Patents office will mother your invention

08 November 2010

Prof Ed RybickiLearning Curve: Prof Ed Rybicki has 44 granted patents.

Patents are the currency of the information age and with the introduction of the new Intellectual Property Rights Act, researchers are being encouraged to protect their inventions ahead of publishing. The UCT patent portfolio is growing steadily, and 2010 will see returns from commercial success break the R2 million barrier for the first time.

UCT's Research Contracts & Intellectual Property Services (RCIPS) is a protective buffer standing between the inventor and the wild world of pending patents and property rights RCIPS evaluates all inventors' disclosures for commercial merit or social benefit, protects intellectual property and (in collaboration with inventors) licenses and markets the innovation.

The office has recently released three publications: Innovation at UCT 2010 is an overview of the university's record in this branch of research; the UCT Laboratory Notebook for researchers, which ensures compliance with the requirements for proof of invention and intellectual property rights; and the Inventors Guide, which details the step-by-step process inventors must follow in filing a patent

To recognise UCT's innovators, RCIPS held an Innovation Evening on 2 November, an event which also served as the launch for the three new publications.

"We need to acknowledge our inventors' output," explains RCIPS director Piet Barnard. "Currently there is little recognition for innovation activities, especially early on, but this is being looked at as part of the strategy on innovation that UCT is developing. The Patent Incentive Fund and rewards from potential royalty income tend to come in only much further down the track, and this is external rather than internal recognition."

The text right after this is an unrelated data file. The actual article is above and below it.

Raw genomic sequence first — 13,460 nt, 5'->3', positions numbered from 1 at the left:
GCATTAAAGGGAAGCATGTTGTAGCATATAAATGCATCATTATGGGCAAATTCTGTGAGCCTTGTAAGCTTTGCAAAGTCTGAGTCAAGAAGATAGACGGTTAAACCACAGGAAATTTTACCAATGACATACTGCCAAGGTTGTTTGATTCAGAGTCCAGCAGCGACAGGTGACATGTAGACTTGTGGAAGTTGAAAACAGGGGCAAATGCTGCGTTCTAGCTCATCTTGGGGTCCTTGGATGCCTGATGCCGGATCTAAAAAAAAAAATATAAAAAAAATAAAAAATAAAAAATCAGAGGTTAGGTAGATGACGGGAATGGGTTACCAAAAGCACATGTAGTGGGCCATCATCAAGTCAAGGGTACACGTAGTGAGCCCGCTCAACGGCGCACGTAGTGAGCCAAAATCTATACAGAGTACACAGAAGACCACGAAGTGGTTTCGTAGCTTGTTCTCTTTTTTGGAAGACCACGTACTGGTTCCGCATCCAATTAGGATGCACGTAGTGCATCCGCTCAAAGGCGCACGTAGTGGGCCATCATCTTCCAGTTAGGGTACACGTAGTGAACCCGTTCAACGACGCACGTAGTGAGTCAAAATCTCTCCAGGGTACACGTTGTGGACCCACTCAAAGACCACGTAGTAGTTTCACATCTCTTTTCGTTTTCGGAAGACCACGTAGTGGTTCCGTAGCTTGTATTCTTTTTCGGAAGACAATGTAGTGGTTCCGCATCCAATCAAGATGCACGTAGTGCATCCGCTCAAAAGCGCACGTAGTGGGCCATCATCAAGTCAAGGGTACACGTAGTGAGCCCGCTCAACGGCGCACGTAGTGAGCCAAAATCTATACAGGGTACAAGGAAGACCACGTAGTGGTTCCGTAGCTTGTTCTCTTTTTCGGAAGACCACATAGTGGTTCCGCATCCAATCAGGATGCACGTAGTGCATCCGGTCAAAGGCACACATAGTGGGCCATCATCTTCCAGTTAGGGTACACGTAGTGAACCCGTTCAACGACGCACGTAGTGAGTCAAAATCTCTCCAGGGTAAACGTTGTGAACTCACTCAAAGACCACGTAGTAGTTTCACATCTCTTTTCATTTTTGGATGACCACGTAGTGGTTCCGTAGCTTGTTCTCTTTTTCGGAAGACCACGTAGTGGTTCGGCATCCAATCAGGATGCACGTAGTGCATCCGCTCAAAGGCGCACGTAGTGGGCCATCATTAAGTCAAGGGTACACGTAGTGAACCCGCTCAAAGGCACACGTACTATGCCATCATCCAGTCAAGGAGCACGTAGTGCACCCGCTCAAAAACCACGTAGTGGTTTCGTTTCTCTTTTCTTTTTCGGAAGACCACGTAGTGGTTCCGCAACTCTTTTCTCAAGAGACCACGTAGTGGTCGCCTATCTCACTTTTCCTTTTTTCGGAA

Averaging 30 new invention disclosures per year (mostly from the health sciences, engineering and science faculties), UCT's research enterprise is active and healthy, says Barnard. The value of contracts approved by the office has risen sharply, from R337 million in 2006 to R543 million in 2009.

UCT's top inventor is the prolific Professor Ed Rybicki of the Department of Molecular and Cell Biology. A leading virologist and an international authority on creating vaccine candidates (including trial vaccines for HIV), Rybicki has 44 granted patents under his belt, some of which are starting to bear fruit. The commercialisation of his intellectual property has resulted in significant royalties.

Rybicki advises new inventors to prepare themselves for a serious learning curve. The new Inventors Guide will support that learning, though.

"Don't divulge things willy-nilly," Rybicki cautions. "Rather talk to RCIPS about whether something is protectable."

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